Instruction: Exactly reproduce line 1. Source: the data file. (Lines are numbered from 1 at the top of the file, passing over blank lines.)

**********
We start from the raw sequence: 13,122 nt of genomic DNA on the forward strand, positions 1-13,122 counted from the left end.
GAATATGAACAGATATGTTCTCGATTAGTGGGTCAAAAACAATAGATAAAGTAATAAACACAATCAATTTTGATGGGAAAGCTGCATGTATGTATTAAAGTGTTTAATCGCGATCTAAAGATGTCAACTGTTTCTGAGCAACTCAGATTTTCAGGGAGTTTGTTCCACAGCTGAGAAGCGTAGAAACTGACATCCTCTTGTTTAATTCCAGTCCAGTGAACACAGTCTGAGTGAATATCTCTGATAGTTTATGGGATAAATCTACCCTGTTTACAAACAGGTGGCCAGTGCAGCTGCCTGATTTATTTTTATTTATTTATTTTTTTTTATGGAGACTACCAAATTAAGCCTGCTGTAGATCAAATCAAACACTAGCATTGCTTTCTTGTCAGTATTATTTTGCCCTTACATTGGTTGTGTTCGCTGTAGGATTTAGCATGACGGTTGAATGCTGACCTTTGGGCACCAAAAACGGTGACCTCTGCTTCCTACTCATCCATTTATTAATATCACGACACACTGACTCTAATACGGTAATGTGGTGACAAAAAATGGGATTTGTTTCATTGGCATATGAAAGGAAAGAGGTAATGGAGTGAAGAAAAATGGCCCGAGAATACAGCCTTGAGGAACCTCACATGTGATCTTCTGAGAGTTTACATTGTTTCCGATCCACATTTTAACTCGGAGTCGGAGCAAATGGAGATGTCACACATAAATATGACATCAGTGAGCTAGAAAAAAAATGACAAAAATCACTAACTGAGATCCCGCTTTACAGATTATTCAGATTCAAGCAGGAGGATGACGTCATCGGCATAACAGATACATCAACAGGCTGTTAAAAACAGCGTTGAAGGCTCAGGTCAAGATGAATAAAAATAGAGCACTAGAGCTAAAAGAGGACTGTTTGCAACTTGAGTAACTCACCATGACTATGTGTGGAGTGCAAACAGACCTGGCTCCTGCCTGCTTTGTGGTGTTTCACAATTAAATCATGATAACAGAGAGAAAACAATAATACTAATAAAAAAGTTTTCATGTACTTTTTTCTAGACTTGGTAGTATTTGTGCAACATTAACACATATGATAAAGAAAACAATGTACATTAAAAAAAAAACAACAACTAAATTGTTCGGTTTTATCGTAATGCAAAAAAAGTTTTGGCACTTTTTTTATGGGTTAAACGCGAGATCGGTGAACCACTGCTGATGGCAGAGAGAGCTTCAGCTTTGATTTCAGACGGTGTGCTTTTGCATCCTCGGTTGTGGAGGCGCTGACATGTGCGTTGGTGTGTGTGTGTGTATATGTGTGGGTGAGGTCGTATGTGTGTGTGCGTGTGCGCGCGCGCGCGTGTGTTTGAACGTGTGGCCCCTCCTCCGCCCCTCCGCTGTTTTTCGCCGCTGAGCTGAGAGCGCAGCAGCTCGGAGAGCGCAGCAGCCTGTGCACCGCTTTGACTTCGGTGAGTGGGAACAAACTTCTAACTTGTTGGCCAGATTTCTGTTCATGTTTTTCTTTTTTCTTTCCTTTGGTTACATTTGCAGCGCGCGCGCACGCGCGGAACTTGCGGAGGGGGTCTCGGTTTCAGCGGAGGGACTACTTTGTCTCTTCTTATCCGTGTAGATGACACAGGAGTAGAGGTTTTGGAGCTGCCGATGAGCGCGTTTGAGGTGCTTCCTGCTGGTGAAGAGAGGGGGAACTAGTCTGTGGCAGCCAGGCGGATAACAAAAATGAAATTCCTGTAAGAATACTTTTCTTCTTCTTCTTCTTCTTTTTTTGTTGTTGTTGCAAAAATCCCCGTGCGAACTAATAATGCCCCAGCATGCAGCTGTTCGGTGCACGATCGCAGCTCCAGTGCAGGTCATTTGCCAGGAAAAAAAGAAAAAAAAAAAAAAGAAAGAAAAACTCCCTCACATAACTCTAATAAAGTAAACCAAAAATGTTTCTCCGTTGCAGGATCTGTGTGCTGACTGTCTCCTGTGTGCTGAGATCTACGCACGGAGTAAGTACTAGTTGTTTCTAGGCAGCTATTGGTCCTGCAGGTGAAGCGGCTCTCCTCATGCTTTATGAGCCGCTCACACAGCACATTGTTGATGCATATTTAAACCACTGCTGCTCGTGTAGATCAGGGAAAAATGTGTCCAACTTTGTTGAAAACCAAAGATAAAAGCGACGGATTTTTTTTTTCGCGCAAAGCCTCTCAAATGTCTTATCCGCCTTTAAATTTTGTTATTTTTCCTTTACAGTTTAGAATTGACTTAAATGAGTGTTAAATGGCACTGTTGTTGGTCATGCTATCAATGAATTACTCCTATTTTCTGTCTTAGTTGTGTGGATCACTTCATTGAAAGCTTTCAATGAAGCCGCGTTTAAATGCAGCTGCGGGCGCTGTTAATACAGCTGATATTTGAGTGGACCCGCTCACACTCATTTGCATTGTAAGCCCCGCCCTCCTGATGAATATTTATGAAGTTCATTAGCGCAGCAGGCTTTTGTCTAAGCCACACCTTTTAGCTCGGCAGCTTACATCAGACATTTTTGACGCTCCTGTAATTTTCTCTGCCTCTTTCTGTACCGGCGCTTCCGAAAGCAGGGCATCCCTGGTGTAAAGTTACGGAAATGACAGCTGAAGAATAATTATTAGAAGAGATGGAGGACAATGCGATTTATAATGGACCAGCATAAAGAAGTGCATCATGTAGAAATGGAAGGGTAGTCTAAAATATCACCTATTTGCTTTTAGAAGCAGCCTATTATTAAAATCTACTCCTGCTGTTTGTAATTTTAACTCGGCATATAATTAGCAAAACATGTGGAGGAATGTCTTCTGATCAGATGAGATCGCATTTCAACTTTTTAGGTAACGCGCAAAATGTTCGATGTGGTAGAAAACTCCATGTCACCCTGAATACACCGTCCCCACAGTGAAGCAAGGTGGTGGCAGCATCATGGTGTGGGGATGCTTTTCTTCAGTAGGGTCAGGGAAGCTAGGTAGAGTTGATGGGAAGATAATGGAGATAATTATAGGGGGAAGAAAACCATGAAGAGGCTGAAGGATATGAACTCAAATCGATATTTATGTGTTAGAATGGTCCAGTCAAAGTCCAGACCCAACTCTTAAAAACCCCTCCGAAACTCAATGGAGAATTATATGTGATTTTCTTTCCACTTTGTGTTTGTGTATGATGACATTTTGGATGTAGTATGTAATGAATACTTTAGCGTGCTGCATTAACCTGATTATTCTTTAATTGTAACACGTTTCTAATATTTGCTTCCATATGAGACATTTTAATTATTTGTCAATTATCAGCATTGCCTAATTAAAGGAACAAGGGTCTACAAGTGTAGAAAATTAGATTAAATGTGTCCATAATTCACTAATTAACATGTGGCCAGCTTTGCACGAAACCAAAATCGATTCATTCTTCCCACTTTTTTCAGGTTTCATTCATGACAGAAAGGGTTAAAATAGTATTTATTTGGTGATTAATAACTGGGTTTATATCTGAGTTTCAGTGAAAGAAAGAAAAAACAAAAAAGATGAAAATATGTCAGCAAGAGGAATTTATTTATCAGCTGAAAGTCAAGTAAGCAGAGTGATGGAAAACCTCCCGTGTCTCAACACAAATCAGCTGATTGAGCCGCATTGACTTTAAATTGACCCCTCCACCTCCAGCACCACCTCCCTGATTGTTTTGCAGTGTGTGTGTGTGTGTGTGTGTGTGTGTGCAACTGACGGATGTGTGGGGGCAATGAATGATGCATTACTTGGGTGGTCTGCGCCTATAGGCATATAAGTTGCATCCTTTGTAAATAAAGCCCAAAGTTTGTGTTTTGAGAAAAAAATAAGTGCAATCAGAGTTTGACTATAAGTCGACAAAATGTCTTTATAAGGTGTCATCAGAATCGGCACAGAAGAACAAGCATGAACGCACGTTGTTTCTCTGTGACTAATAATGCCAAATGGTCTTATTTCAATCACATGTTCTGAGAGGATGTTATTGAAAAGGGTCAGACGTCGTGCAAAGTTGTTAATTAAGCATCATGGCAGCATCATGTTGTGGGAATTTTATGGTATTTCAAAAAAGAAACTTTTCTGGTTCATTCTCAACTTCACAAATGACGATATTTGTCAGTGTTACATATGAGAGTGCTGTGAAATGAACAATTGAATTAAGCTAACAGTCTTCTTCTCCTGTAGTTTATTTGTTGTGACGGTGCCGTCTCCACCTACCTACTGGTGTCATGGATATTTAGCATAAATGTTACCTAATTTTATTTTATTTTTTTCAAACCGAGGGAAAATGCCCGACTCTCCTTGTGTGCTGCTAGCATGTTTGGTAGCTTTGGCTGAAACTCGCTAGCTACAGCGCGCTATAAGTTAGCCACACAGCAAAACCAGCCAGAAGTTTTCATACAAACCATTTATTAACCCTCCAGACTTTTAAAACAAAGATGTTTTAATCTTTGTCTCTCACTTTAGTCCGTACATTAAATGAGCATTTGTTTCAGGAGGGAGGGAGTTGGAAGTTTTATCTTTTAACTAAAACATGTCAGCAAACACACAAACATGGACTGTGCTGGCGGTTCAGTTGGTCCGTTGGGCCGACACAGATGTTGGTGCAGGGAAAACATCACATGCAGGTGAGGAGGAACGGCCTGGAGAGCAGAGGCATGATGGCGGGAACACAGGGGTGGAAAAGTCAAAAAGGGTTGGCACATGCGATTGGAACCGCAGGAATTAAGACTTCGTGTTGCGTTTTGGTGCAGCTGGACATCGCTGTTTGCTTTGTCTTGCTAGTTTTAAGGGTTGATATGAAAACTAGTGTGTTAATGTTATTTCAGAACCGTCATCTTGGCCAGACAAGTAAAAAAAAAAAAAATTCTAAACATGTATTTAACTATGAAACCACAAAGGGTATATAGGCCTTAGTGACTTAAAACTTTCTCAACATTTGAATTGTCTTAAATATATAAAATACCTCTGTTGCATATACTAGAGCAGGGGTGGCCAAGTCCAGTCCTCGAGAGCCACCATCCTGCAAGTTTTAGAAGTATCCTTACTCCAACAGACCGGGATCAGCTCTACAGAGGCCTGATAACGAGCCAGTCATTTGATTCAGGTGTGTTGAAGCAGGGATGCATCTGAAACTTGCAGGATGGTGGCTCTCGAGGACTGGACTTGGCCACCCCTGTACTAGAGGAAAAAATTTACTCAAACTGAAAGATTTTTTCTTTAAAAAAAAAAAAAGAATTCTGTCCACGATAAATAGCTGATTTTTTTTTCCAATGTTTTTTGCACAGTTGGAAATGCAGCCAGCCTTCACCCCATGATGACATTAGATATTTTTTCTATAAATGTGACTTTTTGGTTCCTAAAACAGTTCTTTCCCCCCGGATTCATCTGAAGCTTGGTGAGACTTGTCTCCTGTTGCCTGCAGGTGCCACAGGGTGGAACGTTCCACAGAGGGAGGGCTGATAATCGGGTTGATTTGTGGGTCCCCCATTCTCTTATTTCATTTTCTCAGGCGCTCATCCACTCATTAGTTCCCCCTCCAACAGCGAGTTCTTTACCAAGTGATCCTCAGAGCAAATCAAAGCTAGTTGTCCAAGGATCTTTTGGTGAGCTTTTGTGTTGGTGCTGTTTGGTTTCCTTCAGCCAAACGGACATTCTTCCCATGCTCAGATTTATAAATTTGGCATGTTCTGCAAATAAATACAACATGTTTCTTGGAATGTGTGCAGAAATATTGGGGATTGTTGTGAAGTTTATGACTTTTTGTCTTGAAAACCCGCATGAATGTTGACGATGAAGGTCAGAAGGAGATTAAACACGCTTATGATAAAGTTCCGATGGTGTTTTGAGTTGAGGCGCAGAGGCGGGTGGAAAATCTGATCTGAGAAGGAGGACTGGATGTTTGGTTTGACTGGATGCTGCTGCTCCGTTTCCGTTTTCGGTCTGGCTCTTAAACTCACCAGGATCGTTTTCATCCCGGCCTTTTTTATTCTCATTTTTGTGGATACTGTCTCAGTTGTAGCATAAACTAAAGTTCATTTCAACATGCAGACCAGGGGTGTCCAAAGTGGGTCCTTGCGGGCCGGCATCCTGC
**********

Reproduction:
We start from the raw sequence: 13,122 nt of genomic DNA on the forward strand, positions 1-13,122 counted from the left end.